I was just looking at Schwab’s 3rd quarter report and one of things that struck me is how much trading volume on the New York Stock Exchange and the Nasdaq dropped off from August to September.
Volume was down 27% on the NYSE, 18% on the Nasdaq and 22% combined in September from August (Schwab 3Q Press Release, see pg. 6 “Daily Average Market Share Volume”).
That’s a huge dropoff in volume.
So people were selling heavily during the selloff but buying more gingerly during the rally. That tells me that there was more conviction to the selloff than there is to the rally.
If you look at 6 month charts of the NYSE Composite (NYSE Chart) and Nasdaq Composite (Nasdaq Chart) you can really see the drop off in volume. You have to look closely but when you see it is really quite striking.
Start with the NYSE. You can see that volume was solidly in the mid 1 billion range from April through late July. Then, for the selloff from late July to August 16th volume spiked with most days over 2 billion shares trading hands. But from Monday August 20th to the present, volume drops off and is in the low 1 billion range.
The same thing can be seen on the Nasdaq. Volume from April through late July tends to be right around 2 billion shares a day. From late July to August 16th volume spikes up and tends to be in the mid 2 billion range with 5 days over 3 billion. After that, volume tends to be in the high 1 billion range.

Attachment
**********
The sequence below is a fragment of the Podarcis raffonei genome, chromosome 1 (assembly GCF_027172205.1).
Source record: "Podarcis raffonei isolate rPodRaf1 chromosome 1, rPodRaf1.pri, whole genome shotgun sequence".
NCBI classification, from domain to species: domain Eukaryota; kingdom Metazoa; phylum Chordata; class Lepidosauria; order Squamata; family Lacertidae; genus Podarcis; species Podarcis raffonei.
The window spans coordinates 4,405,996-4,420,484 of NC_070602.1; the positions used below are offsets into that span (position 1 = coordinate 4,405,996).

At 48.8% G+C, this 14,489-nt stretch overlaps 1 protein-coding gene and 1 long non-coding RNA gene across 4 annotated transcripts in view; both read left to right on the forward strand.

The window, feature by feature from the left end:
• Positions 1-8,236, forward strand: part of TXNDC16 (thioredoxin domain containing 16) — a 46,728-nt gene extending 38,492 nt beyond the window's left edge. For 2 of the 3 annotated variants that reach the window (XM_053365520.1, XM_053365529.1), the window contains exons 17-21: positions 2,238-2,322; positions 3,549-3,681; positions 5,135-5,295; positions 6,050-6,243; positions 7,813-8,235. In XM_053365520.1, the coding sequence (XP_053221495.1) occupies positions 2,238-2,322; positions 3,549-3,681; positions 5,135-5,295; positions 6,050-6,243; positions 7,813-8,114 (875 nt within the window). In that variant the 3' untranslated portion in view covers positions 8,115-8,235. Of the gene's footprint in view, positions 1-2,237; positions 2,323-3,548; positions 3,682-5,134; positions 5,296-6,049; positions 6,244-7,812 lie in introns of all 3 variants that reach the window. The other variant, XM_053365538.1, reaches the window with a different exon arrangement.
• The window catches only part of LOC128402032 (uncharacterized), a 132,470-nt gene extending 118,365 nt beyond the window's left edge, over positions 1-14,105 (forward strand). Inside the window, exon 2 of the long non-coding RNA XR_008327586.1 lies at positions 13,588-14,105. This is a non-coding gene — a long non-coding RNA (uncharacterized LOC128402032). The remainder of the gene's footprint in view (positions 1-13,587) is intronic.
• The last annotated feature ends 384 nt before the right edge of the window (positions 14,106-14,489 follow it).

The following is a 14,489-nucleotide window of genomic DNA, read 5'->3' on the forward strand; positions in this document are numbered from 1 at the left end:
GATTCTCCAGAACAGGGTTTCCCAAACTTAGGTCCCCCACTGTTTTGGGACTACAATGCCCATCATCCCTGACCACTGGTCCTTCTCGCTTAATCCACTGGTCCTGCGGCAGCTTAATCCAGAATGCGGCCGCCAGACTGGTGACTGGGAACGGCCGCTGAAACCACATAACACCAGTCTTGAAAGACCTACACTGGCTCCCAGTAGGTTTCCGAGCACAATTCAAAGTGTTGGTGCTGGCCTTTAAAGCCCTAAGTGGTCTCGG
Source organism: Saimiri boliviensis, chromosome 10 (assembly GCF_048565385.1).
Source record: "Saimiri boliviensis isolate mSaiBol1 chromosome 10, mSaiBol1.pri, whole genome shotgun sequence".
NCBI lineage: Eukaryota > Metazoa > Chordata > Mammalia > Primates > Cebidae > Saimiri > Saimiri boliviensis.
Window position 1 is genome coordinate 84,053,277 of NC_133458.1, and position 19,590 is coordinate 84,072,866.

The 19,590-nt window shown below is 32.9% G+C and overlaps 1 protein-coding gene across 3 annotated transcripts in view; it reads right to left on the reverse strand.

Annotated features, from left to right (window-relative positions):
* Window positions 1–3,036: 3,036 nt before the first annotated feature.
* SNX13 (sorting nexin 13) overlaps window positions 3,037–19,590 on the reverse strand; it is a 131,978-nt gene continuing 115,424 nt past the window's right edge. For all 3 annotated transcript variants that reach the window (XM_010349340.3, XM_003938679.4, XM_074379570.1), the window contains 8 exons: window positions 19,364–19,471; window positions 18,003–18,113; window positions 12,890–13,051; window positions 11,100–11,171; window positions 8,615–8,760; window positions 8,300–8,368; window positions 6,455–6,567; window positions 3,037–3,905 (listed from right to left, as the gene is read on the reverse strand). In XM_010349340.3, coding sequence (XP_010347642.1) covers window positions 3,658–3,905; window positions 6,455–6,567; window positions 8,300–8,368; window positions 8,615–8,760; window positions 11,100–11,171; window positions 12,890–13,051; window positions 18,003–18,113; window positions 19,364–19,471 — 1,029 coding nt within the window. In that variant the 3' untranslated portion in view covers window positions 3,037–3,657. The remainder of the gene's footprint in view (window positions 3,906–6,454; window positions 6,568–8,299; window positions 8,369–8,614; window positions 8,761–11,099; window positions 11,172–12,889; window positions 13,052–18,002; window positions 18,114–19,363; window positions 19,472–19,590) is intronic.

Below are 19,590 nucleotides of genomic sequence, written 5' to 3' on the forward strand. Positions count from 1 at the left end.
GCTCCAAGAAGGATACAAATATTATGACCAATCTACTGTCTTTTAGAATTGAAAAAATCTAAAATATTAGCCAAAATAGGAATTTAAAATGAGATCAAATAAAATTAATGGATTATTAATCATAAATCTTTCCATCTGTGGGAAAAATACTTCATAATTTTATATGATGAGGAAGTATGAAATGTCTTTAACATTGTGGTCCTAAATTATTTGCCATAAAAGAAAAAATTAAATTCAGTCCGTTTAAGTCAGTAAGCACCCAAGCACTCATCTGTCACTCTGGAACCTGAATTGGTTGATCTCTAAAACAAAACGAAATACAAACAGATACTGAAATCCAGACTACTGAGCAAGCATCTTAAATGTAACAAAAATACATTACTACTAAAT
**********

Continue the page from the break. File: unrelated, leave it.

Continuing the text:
(That big spike towards the right of the chart is for last Thursday (October 11th) – a day when the market experienced a large reversal to the downside. That’s the biggest volume day we’ve had on the Nasdaq since Friday August 17th – when the Fed cut the discount rate by 50 basis points).
So volume for the rally is a dramatic fall off from the selloff but it’s also even lower than the volume was from April through late July. So I think it’s fair to say that this has been a light volume rally.
UPDATE (Thu 10/18, 9:30am PST): In his “Getting Technical” Barron’s colum from yesterday, “A New Knock On Stocks” (subscription required), technical analyst Michael Kahn makes the same point I did in this post noting that on Thursday October 11:
Persistently low volume, which had been a sore spot for the markets for weeks, suddenly picked up as prices were stumbling. Investors decided together that perhaps selling was a better idea than holding on during the price dip, and such a change should not be ignored.
This chart, which he includes in the article, is very interesting.